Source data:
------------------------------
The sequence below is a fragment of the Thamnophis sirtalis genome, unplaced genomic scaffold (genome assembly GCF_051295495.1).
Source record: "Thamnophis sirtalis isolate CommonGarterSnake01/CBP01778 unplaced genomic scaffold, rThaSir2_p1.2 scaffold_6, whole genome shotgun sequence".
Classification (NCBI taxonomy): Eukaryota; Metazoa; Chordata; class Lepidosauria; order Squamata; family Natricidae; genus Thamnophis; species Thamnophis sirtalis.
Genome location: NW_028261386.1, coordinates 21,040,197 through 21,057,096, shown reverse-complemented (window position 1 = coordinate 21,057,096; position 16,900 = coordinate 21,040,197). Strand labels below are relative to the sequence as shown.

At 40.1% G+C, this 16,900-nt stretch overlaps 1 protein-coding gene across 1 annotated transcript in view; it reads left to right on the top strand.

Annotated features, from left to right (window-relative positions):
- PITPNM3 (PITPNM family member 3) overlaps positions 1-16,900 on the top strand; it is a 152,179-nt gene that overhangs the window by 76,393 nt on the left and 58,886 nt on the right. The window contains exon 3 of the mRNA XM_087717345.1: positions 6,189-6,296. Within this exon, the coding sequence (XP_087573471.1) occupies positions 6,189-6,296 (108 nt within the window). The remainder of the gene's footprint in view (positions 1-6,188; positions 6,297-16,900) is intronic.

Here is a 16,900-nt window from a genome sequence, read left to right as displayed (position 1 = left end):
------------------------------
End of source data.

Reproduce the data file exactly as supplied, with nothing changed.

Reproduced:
The sequence below is a fragment of the Thamnophis sirtalis genome, unplaced genomic scaffold (genome assembly GCF_051295495.1).
Source record: "Thamnophis sirtalis isolate CommonGarterSnake01/CBP01778 unplaced genomic scaffold, rThaSir2_p1.2 scaffold_6, whole genome shotgun sequence".
Classification (NCBI taxonomy): Eukaryota; Metazoa; Chordata; class Lepidosauria; order Squamata; family Natricidae; genus Thamnophis; species Thamnophis sirtalis.
Genome location: NW_028261386.1, coordinates 21,040,197 through 21,057,096, shown reverse-complemented (window position 1 = coordinate 21,057,096; position 16,900 = coordinate 21,040,197). Strand labels below are relative to the sequence as shown.

At 40.1% G+C, this 16,900-nt stretch overlaps 1 protein-coding gene across 1 annotated transcript in view; it reads left to right on the top strand.

Annotated features, from left to right (window-relative positions):
- PITPNM3 (PITPNM family member 3) overlaps positions 1-16,900 on the top strand; it is a 152,179-nt gene that overhangs the window by 76,393 nt on the left and 58,886 nt on the right. The window contains exon 3 of the mRNA XM_087717345.1: positions 6,189-6,296. Within this exon, the coding sequence (XP_087573471.1) occupies positions 6,189-6,296 (108 nt within the window). The remainder of the gene's footprint in view (positions 1-6,188; positions 6,297-16,900) is intronic.

Here is a 16,900-nt window from a genome sequence, read left to right as displayed (position 1 = left end):